No plans for 'fly-on-the-wall' show, say Harry and Meghan

No plans for 'fly-on-the-wall' show, say Harry and Meghan

It also means that she could be questioned under oath about her involvement with the book, which tells the story about her life with the Duke of Sussex.

She wrote the letter in August 2018, the Mail on Sunday published it in February 2019.

But Meghan's lawyers said accusations they "collaborated" with the authors were a "conspiracy theory".

Judge Francesca Kaye allowed the publisher to amend its defence to rely on Finding Freedom, saying the amended defence did not raise "new defences", but simply added "further particulars" to the Mail on Sunday's case.

A headline in the Mail on Sunday said: "Revealed: The letter showing true tragedy of Meghan's rift with a father she says has "broken her heart into a million pieces".

A full hearing in her lawsuit against Associated Newspapers is due to start in January.

But since the publication of the new book, which detailed Harry and Meghan's entrance and exit from the Royal Family, the newspaper's legal team requested permission to amend its written defence arguing the Sussexes had "co-operated" with the authors, Omid Scobie and Carolyn Durand.

She added that Meghan "knows the case she has to meet" and that "there is no suggestion that she is in fact unable to do so".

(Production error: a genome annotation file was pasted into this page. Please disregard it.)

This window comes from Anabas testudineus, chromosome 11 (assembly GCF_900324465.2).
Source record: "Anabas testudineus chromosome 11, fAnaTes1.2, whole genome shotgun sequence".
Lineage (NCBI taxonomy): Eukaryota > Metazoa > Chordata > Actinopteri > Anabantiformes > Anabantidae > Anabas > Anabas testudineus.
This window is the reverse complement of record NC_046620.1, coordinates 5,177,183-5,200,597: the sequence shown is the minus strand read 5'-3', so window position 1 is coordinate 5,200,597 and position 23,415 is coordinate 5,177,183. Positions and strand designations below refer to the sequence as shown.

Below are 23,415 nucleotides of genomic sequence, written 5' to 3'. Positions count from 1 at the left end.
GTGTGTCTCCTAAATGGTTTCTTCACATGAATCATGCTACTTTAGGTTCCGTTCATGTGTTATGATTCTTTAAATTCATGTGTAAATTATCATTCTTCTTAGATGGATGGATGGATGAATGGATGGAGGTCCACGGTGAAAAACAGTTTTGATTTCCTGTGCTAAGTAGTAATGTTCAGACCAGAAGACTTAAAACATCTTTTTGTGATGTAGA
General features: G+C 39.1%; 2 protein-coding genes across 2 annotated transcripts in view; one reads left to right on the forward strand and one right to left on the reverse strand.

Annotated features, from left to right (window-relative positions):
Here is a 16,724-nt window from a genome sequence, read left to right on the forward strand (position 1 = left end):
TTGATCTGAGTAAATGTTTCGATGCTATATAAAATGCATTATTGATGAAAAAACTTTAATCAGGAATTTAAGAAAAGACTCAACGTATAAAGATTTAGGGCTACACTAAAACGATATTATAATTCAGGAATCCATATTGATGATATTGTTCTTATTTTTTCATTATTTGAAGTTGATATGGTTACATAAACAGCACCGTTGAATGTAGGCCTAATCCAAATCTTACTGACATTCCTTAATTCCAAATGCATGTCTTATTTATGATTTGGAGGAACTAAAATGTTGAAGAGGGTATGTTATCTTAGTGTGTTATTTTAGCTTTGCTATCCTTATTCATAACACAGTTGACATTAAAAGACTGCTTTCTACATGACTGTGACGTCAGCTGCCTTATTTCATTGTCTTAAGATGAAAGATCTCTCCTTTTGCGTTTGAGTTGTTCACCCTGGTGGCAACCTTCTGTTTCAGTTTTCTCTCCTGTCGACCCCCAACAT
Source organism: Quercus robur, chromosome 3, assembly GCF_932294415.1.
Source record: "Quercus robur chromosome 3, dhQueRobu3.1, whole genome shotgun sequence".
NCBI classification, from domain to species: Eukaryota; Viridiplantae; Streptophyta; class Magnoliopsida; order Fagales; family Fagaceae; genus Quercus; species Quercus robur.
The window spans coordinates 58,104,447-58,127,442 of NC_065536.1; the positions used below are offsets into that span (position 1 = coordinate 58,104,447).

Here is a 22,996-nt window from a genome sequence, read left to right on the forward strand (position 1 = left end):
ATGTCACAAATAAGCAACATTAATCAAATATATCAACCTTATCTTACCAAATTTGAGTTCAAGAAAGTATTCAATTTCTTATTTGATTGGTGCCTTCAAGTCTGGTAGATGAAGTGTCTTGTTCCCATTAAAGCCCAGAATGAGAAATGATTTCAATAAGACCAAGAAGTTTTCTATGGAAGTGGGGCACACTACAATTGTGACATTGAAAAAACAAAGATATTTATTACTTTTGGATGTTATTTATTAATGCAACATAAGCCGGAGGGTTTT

He argued that the Duchess, either directly or through friends, allowed the bombshell book to use intimate details to paint a "favourable" picture of her life.

The judge refused a request from Meghan's barrister, Justin Rushbrook QC, to appeal against her decision.

The book "gives every appearance of having been written with their extensive cooperation", he said.

It also could have been another lucrative draw for the streaming giant and a chance to humanize the pair as they fix damage done to their public image since their surprising break with the British monarchy this year.

One of the book's authors, Omid Scobie, gave a witness statement saying the couple had not authorised the book nor been interviewed for it.

The publisher has said there was "huge and legitimate" public interest in publishing the letter - but Meghan has claimed it was selectively edited by the paper to portray her "negatively".

Mr Rushbrooke will reportedly be representing Meghan for the remainder of the case after she dropped his colleague, David Sherborne.

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